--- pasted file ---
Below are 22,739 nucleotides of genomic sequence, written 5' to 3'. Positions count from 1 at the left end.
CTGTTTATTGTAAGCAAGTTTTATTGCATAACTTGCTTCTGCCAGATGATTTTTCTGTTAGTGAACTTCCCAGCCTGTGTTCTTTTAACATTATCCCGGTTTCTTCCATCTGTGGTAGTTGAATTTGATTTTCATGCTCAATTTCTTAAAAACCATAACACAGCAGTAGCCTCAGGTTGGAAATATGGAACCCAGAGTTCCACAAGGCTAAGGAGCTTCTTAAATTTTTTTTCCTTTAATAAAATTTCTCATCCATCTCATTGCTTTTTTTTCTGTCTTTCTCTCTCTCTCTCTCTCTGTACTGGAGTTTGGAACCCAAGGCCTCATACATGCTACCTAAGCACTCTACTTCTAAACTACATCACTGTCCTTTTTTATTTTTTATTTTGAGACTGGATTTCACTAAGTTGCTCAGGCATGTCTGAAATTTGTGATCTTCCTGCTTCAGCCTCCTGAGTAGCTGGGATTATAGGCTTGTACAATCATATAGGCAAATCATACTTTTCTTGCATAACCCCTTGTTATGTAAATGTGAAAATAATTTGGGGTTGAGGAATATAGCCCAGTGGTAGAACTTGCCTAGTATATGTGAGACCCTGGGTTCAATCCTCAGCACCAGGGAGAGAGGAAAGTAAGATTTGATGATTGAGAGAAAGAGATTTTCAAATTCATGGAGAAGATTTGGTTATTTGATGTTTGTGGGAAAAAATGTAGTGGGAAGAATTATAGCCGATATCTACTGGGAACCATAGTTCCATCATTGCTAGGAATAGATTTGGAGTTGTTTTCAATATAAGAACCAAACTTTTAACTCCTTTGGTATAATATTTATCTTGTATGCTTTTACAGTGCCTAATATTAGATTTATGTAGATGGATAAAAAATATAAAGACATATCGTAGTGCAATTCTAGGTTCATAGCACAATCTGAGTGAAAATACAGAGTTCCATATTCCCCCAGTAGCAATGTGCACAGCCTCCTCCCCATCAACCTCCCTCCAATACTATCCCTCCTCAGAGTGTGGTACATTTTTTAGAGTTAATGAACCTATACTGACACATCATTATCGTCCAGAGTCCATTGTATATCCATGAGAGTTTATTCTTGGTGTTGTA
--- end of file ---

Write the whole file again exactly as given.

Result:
Below are 22,739 nucleotides of genomic sequence, written 5' to 3'. Positions count from 1 at the left end.
CTGTTTATTGTAAGCAAGTTTTATTGCATAACTTGCTTCTGCCAGATGATTTTTCTGTTAGTGAACTTCCCAGCCTGTGTTCTTTTAACATTATCCCGGTTTCTTCCATCTGTGGTAGTTGAATTTGATTTTCATGCTCAATTTCTTAAAAACCATAACACAGCAGTAGCCTCAGGTTGGAAATATGGAACCCAGAGTTCCACAAGGCTAAGGAGCTTCTTAAATTTTTTTTCCTTTAATAAAATTTCTCATCCATCTCATTGCTTTTTTTTCTGTCTTTCTCTCTCTCTCTCTCTCTGTACTGGAGTTTGGAACCCAAGGCCTCATACATGCTACCTAAGCACTCTACTTCTAAACTACATCACTGTCCTTTTTTATTTTTTATTTTGAGACTGGATTTCACTAAGTTGCTCAGGCATGTCTGAAATTTGTGATCTTCCTGCTTCAGCCTCCTGAGTAGCTGGGATTATAGGCTTGTACAATCATATAGGCAAATCATACTTTTCTTGCATAACCCCTTGTTATGTAAATGTGAAAATAATTTGGGGTTGAGGAATATAGCCCAGTGGTAGAACTTGCCTAGTATATGTGAGACCCTGGGTTCAATCCTCAGCACCAGGGAGAGAGGAAAGTAAGATTTGATGATTGAGAGAAAGAGATTTTCAAATTCATGGAGAAGATTTGGTTATTTGATGTTTGTGGGAAAAAATGTAGTGGGAAGAATTATAGCCGATATCTACTGGGAACCATAGTTCCATCATTGCTAGGAATAGATTTGGAGTTGTTTTCAATATAAGAACCAAACTTTTAACTCCTTTGGTATAATATTTATCTTGTATGCTTTTACAGTGCCTAATATTAGATTTATGTAGATGGATAAAAAATATAAAGACATATCGTAGTGCAATTCTAGGTTCATAGCACAATCTGAGTGAAAATACAGAGTTCCATATTCCCCCAGTAGCAATGTGCACAGCCTCCTCCCCATCAACCTCCCTCCAATACTATCCCTCCTCAGAGTGTGGTACATTTTTTAGAGTTAATGAACCTATACTGACACATCATTATCGTCCAGAGTCCATTGTATATCCATGAGAGTTTATTCTTGGTGTTGTA